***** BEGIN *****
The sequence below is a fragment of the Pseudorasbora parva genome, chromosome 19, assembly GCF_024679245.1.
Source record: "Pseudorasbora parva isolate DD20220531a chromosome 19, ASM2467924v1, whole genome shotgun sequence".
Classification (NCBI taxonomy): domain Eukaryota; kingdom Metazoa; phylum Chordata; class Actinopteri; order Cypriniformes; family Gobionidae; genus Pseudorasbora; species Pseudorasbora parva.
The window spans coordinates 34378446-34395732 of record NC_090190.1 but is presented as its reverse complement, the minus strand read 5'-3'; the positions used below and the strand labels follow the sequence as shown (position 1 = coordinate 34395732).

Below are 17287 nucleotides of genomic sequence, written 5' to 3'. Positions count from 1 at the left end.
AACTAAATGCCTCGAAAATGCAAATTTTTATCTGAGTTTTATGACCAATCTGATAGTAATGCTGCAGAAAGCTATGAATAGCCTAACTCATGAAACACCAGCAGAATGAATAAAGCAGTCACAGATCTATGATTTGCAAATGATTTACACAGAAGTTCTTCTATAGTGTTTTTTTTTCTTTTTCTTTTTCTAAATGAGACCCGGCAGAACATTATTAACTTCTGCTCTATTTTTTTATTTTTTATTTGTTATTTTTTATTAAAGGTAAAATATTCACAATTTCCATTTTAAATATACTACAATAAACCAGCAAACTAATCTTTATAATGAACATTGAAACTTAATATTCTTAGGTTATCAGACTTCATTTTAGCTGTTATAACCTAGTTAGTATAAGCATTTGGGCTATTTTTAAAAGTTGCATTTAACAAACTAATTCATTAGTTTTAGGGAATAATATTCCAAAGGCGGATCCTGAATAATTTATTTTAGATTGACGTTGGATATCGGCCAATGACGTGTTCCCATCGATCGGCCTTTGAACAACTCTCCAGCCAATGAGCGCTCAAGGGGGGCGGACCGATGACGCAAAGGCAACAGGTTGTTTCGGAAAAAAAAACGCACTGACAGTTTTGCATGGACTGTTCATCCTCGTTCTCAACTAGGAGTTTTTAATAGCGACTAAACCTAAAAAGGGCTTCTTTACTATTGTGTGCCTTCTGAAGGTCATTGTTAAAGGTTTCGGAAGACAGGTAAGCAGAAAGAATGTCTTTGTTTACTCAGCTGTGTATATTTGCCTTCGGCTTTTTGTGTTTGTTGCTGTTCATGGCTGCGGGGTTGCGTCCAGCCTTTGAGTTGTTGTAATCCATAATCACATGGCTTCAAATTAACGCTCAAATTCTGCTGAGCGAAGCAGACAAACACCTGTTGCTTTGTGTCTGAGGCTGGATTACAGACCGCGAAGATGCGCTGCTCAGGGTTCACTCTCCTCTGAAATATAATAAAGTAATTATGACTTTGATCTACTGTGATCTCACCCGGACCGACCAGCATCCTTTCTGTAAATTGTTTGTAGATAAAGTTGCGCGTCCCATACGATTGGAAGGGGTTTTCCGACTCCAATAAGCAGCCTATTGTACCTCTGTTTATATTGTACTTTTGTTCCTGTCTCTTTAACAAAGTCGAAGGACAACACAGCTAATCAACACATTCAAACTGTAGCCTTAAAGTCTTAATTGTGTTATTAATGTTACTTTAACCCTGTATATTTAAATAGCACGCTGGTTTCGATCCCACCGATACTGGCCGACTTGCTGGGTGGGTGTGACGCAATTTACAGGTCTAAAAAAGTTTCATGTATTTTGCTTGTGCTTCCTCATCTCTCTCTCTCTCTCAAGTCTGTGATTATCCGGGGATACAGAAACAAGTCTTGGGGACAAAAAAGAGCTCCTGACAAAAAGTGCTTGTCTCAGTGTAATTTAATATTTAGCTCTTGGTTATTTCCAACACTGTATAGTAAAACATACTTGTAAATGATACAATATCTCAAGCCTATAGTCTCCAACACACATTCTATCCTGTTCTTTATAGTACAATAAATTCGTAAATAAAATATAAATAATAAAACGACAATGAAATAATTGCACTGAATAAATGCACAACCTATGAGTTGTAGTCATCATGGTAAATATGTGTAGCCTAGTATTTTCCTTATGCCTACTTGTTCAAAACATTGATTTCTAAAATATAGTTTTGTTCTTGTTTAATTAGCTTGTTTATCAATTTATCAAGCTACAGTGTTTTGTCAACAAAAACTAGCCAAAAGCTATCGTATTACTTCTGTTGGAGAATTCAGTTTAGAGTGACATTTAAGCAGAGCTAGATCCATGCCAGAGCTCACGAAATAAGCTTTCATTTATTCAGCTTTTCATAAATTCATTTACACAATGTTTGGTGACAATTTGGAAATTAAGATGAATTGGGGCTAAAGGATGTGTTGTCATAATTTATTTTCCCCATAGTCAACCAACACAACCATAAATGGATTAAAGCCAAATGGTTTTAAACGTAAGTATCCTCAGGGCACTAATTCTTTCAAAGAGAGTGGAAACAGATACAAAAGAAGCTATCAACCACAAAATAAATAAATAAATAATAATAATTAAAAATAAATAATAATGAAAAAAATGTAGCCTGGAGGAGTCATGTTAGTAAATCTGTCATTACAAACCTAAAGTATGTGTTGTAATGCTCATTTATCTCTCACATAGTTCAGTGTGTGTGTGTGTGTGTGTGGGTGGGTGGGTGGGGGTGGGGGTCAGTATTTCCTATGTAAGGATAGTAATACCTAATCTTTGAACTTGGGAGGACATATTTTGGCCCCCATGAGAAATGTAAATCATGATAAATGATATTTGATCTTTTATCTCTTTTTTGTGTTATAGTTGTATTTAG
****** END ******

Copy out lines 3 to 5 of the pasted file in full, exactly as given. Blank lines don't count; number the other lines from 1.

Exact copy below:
Classification (NCBI taxonomy): domain Eukaryota; kingdom Metazoa; phylum Chordata; class Actinopteri; order Cypriniformes; family Gobionidae; genus Pseudorasbora; species Pseudorasbora parva.
The window spans coordinates 34378446-34395732 of record NC_090190.1 but is presented as its reverse complement, the minus strand read 5'-3'; the positions used below and the strand labels follow the sequence as shown (position 1 = coordinate 34395732).

Below are 17287 nucleotides of genomic sequence, written 5' to 3'. Positions count from 1 at the left end.